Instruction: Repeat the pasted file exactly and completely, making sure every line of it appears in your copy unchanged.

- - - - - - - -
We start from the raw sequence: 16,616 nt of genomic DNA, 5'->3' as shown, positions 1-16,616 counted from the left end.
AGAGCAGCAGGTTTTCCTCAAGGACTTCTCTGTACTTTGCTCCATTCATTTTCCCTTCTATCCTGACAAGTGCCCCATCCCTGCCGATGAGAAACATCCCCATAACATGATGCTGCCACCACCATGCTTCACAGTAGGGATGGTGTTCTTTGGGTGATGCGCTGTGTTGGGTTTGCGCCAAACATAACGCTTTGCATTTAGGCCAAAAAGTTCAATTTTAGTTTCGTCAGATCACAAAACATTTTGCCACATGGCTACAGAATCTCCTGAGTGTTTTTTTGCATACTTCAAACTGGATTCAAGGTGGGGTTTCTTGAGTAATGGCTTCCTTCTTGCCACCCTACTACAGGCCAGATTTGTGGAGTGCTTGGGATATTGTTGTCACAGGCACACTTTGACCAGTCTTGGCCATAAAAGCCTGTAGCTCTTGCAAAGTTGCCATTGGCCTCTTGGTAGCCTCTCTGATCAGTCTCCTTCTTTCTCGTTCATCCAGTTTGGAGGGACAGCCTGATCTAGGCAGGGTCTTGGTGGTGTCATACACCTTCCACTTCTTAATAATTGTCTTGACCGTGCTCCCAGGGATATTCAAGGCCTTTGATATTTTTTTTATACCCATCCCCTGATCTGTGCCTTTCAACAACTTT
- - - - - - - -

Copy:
We start from the raw sequence: 16,616 nt of genomic DNA, 5'->3' as shown, positions 1-16,616 counted from the left end.
AGAGCAGCAGGTTTTCCTCAAGGACTTCTCTGTACTTTGCTCCATTCATTTTCCCTTCTATCCTGACAAGTGCCCCATCCCTGCCGATGAGAAACATCCCCATAACATGATGCTGCCACCACCATGCTTCACAGTAGGGATGGTGTTCTTTGGGTGATGCGCTGTGTTGGGTTTGCGCCAAACATAACGCTTTGCATTTAGGCCAAAAAGTTCAATTTTAGTTTCGTCAGATCACAAAACATTTTGCCACATGGCTACAGAATCTCCTGAGTGTTTTTTTGCATACTTCAAACTGGATTCAAGGTGGGGTTTCTTGAGTAATGGCTTCCTTCTTGCCACCCTACTACAGGCCAGATTTGTGGAGTGCTTGGGATATTGTTGTCACAGGCACACTTTGACCAGTCTTGGCCATAAAAGCCTGTAGCTCTTGCAAAGTTGCCATTGGCCTCTTGGTAGCCTCTCTGATCAGTCTCCTTCTTTCTCGTTCATCCAGTTTGGAGGGACAGCCTGATCTAGGCAGGGTCTTGGTGGTGTCATACACCTTCCACTTCTTAATAATTGTCTTGACCGTGCTCCCAGGGATATTCAAGGCCTTTGATATTTTTTTTATACCCATCCCCTGATCTGTGCCTTTCAACAACTTT